New-generation Porsche, new-generation interior. The Boxster is the latest Porsche to benefit from the cabin design theme that made its debut in the Panamera and has since been introduced to the Cayenne and 911. The Boxster’s architecture shares more with the 911 than the front-engined cars, thanks to its narrower centre console. Ancillary buttons are arranged neatly behind the gearlever rather than to its side, an arrangement allowed by the adoption of an electrically operated parking brake and a novel cupholder arrangement ◊ ∆ which presents them from the passenger side of the dashboard.
In keeping with other recent Porsche interiors, the fit and finish and perceived quality of materials have gone up more than just a notch. The Boxster’s cabin ambience now passes muster not just among anything else in its class, but also among those in classes above it.
So does the electrically operated hood, which has been completely redesigned for this generation of Boxster. It stretches back further along the car, has a rear window that’s 120mm longer and folds flat into the body, where it is no longer covered by a separate panel (saving 12kg). It’s also fleece lined all-round for greater sound absorption, and we can confirm that it gives exceptional soft-top refinement even in the foulest rainfall.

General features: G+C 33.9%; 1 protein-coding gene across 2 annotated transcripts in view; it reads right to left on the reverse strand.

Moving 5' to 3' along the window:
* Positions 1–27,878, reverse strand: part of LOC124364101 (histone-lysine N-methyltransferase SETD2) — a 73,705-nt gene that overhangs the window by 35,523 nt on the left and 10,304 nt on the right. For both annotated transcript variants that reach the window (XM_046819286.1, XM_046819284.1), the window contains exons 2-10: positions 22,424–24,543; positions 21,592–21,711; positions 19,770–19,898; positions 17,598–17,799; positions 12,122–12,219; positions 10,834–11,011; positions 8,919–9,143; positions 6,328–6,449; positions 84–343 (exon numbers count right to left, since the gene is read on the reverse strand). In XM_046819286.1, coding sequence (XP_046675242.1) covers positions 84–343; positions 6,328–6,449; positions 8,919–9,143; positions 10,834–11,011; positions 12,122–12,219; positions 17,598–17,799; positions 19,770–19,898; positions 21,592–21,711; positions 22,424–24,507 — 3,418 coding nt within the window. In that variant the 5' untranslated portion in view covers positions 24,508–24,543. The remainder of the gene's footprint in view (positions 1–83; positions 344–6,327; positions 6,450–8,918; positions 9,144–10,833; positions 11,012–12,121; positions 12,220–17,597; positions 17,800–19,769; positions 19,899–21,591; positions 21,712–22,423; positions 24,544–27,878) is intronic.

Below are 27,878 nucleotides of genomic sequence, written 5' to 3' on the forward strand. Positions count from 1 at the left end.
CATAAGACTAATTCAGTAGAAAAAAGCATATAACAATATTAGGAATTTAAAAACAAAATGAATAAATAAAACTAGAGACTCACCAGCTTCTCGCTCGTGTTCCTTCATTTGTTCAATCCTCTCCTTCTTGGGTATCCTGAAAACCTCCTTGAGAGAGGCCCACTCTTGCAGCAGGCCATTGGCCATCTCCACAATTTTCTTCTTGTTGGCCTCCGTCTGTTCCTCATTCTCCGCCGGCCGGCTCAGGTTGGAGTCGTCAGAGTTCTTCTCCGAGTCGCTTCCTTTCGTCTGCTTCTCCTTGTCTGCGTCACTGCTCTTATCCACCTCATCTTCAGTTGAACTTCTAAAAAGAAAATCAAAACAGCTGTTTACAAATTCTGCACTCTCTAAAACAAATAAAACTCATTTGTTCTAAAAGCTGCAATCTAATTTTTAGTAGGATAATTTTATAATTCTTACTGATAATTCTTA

A lengthened wheelbase has liberated a touch more legroom, but the driving position in our PDK-equipped car left the pedals offset to the left a touch: no big deal, but enough for it to encourage left-foot braking for those so inclined.
The Boxster’s twin-boot layout leaves it with a luggage capacity of 150 litres in the front compartment and 130 litres behind the engine. Neither is as broad or practical as a hatched rear in a front-engined car, but such are the compromises one makes for mid-engined handling purity.